Friendship is divine in Draper Arts Council’s ‘Sister Act’
Aug 05, 2019 04:16PM
● By Katherine Weinstein
Deloris Van Cartier and her “sisters” are ready to sing in Draper Arts Council’s “Sister Act” at Draper Amphitheater. (Katherine Weinstein/City Journals)
By Katherine Weinstein | [email protected]
When actress Kortney King-Lives saw the musical “Sister Act” with her grandmother in Las Vegas, her grandma made a prediction. “My grandma told me, ‘You’re going to play this part one day,’” said King-Lives of the lead role, spunky nightclub singer Deloris Van Cartier. The prediction came true. This August, she is playing Deloris in the Draper Arts Council production of “Sister Act” at Draper Amphitheater.
King-Lives, who has been acting since 2009, is thrilled with the part. “I love how energetic the role is,” she said. “It’s a role that’s about self-discovery and about how other people can bring out the best in you.”
Based on the 1992 hit film starring Whoopi Goldberg, “Sister Act” the musical was staged first in Pasadena, California in 2006 and then in London’s West End in 2009 before moving to Broadway and beyond. The book was written by Bill and Cheri Steinkellner, who turned out scripts for the TV classic “Cheers.” The musical score is by Alan Menken, composer for Disney films such as “Aladdin,” “The Little Mermaid” and “Beauty and the Beast.”
“People think of the movie,” said Director Bruce Craven of “Sister Act.” “We want to be true to the original but it’s also different.” The musical is set in Philadelphia in the late 70s, an era that leaves its mark on the style of the show’s musical score. “It’s a little disco, a little rock-and-roll,” said Craven.
In the musical, Deloris Van Cartier is a nightclub singer with aspirations of stardom. When she accidentally witnesses a murder, she becomes the target of a group of gangsters, led by shady club owner Curtis Jackson. Placed in a convent under the Witness Protection Program, Deloris initially chafes under the restrictions of religious life but is transformed when she takes over the convent choir.
“Deloris brings in a gospel element to the choir,” said King-Lives. The revamped choir becomes tremendously successful and the friendship between Deloris and the “sisters” is cemented. The nuns come to Deloris’s aid when Jackson and the gangsters come after her.
“It’s a classic musical,” said Craven. “There are a bunch of numbers that will leave you singing and a lot of fun characters.”
In musical theater, of course, even the bad guys break into song. The gangsters play a larger part in the musical and sing harmonies reminiscent of Frankie Valli and the Four Seasons. In fact, playing a villain in the show means walking a fine line as an actor. Devin Spann, who plays Curtis Jackson, explained that he is “trying to find a balance to keep things light but also convey that Deloris will be in trouble if I find her.”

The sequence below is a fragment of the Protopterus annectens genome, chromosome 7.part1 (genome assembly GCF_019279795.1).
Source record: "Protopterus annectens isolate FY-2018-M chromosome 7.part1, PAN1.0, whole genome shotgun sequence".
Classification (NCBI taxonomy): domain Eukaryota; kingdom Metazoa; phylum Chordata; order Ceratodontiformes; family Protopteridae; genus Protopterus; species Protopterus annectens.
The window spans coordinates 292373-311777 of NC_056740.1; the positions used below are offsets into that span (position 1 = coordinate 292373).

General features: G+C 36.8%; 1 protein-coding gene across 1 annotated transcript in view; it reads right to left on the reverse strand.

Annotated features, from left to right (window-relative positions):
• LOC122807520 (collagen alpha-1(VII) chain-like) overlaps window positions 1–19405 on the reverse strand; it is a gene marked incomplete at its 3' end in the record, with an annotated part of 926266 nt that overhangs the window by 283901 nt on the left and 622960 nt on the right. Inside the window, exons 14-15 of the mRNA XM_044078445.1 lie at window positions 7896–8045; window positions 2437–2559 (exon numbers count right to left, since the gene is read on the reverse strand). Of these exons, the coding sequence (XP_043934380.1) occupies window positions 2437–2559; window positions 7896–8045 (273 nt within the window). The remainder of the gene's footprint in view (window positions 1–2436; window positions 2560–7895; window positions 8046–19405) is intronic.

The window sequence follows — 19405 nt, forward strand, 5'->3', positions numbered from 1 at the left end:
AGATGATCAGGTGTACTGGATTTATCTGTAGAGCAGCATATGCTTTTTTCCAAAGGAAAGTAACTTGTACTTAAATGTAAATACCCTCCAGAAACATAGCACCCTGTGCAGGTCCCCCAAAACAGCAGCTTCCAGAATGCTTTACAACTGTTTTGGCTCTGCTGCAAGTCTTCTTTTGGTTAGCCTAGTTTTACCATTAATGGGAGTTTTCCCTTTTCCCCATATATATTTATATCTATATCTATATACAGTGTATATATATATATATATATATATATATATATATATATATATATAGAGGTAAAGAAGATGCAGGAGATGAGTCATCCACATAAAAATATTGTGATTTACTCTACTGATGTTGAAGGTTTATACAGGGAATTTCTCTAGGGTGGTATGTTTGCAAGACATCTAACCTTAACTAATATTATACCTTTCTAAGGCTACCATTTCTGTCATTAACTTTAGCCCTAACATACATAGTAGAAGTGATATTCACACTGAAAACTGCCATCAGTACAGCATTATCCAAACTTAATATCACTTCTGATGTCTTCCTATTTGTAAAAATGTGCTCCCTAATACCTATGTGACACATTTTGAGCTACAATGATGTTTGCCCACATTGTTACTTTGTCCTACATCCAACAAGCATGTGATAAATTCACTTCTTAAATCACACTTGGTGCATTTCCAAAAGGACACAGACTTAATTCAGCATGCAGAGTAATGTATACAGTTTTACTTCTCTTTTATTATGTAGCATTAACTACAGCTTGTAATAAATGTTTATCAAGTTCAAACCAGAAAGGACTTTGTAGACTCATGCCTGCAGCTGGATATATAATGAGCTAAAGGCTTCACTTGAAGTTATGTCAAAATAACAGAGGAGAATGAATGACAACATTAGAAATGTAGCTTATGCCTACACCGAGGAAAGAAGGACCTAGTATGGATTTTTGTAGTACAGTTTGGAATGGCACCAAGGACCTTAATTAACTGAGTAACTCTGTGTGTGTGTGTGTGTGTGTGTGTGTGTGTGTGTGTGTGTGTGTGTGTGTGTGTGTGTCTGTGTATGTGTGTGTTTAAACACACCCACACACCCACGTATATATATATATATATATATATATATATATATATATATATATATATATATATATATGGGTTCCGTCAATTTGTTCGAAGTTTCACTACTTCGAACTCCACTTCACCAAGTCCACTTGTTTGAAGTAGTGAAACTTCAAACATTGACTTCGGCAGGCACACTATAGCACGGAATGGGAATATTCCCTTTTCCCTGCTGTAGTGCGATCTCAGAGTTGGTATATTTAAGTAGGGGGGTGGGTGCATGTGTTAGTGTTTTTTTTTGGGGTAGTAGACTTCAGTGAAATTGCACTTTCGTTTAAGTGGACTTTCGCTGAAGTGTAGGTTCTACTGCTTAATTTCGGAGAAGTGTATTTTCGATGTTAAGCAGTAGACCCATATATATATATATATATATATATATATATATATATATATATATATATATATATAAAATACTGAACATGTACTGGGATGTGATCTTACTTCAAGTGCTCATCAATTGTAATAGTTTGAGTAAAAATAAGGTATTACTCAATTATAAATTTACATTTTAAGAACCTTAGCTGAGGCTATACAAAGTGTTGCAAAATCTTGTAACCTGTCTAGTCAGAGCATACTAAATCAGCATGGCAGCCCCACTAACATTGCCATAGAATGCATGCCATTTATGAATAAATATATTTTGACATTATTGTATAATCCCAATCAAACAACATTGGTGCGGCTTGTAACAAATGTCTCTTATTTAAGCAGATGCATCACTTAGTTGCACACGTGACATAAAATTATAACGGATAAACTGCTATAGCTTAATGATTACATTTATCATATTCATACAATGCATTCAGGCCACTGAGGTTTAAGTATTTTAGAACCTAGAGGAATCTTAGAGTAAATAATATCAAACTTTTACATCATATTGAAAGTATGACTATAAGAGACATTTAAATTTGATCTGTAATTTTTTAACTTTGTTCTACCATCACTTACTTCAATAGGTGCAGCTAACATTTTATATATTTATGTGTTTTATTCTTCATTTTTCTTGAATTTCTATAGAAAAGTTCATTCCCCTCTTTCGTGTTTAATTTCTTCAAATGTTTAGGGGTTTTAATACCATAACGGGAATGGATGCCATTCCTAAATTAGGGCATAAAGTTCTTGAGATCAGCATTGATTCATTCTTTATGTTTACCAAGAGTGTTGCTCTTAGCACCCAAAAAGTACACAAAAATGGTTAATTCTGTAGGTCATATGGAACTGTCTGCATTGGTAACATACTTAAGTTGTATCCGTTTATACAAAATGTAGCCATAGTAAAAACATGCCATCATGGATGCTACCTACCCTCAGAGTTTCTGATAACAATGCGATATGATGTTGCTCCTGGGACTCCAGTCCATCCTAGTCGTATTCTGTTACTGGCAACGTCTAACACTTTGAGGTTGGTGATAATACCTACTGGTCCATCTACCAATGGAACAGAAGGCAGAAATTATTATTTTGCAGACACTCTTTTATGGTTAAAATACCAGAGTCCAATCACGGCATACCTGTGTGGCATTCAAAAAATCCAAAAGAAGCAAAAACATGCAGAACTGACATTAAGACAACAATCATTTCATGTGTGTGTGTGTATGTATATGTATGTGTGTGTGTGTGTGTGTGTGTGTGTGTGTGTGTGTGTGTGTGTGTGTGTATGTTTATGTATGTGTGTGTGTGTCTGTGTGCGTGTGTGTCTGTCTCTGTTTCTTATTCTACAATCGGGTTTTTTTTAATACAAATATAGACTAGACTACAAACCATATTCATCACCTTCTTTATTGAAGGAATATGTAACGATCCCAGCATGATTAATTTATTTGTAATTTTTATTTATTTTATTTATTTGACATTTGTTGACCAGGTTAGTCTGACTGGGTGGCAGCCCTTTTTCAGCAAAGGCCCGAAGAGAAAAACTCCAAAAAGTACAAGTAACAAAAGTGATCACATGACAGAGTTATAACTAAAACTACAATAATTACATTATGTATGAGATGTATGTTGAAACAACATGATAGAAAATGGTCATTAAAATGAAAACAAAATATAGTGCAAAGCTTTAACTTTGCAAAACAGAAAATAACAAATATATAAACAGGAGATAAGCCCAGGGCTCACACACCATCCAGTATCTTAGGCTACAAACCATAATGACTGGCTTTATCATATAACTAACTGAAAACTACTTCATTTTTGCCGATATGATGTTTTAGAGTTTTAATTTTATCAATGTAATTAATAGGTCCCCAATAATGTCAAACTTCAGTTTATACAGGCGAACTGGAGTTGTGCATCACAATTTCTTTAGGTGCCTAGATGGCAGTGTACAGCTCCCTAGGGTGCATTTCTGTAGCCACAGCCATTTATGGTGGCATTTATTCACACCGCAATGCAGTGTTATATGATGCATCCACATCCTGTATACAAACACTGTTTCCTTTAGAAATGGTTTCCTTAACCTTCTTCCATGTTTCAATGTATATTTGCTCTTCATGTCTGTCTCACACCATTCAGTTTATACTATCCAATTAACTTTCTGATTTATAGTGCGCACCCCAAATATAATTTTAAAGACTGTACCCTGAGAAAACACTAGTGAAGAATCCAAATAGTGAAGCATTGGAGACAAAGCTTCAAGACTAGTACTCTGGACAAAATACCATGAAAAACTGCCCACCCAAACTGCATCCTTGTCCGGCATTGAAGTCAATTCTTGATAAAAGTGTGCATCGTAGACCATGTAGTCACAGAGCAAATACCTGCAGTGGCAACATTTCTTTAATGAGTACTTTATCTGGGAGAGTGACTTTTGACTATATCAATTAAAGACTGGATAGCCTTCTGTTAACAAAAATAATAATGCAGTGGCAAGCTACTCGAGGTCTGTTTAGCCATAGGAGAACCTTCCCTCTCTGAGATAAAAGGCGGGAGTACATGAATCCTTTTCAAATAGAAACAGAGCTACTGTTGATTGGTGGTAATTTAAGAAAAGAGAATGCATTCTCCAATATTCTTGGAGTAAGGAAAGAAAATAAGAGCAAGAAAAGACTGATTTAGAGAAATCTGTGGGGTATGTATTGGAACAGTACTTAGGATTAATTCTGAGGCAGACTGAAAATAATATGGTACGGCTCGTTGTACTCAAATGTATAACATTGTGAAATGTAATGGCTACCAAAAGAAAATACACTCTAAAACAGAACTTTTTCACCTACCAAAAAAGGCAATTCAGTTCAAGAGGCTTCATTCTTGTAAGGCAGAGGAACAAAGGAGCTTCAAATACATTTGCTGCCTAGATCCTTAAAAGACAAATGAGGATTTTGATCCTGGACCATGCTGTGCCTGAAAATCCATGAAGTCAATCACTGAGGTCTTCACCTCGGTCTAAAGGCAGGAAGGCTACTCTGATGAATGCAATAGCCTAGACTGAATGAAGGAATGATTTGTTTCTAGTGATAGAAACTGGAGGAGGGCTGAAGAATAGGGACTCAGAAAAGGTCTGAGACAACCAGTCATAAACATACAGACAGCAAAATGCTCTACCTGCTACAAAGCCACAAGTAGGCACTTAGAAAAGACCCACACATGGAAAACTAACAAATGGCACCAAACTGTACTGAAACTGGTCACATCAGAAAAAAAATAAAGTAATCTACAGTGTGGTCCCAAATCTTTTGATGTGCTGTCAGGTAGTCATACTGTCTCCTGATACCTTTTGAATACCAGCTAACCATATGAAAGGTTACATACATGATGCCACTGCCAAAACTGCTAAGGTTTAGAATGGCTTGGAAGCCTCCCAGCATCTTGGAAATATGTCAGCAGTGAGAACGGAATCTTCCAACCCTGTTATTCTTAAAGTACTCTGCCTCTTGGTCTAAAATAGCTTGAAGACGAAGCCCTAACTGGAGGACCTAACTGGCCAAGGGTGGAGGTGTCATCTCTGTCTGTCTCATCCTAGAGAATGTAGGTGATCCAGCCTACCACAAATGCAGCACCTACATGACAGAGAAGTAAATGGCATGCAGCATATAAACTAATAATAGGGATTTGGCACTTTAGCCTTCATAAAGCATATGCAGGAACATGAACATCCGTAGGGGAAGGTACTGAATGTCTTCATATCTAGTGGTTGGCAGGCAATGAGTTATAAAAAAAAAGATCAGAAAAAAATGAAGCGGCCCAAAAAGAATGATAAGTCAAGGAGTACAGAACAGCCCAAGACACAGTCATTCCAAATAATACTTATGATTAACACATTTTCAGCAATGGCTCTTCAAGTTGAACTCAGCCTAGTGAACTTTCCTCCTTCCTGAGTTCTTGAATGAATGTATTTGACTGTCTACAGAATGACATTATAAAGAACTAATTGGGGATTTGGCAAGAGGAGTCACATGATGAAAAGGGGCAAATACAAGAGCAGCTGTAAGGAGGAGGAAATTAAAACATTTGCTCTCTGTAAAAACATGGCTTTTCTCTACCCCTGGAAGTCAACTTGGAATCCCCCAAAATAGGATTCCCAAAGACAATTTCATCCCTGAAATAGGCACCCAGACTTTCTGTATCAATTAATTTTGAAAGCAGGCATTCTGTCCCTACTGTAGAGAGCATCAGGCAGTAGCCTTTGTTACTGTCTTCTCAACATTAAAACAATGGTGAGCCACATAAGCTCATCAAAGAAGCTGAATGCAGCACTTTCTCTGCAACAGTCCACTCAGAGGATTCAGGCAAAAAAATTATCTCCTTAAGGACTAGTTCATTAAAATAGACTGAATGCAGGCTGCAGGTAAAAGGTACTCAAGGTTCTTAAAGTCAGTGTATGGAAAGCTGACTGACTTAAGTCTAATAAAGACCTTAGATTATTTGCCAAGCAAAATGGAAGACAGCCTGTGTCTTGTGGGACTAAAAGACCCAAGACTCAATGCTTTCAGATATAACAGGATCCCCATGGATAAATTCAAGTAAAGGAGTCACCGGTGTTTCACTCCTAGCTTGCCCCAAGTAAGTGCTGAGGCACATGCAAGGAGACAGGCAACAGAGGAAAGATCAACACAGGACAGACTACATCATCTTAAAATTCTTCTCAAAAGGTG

Spann, who has performed in over 15 shows at theaters in Orem and the Salt Lake Valley, is enjoying the rehearsal process for this production. “Being part of a show is like living a dream. It’s so fun!” he said. “I feel like we’re just getting started and everyone picked up the music so quickly.”
“It is a very music-heavy show,” said Music Director Emily Hawkes. The cast has been working hard to master the songs. “I am super impressed with the talent,” Hawkes added.
Jenni McKay, who plays the shy postulate Sister Mary Robert, wasn’t familiar with “Sister Act” initially. “I have been so surprised at how much I love the music,” said McKay. “It’s so funny too, really clever writing.” The musical pokes gentle fun at organized religion. “But it also respects it,” said McKay. “It’s inspiring. In the end, Deloris wants to be with her sisters.”
Hawkes describes “Sister Act” as “unexpectedly funny but sweet and heart-warming. I think it’s a hidden gem, not many people know about it.”
Craven, who has been involved with Draper Arts Council as an actor and director for over 20 years, added, “This is a great time to come out on a late summer night and be entertained.”
Draper Arts Council will present “Sister Act” at Draper Amphitheater Aug. 30, 31 and Sept. 2, 6 and 7. Draper Amphitheater is located at 944 Vestry Road in Draper. Tickets are available two weeks prior to the first performance at www.draperartscouncil.org/tickets.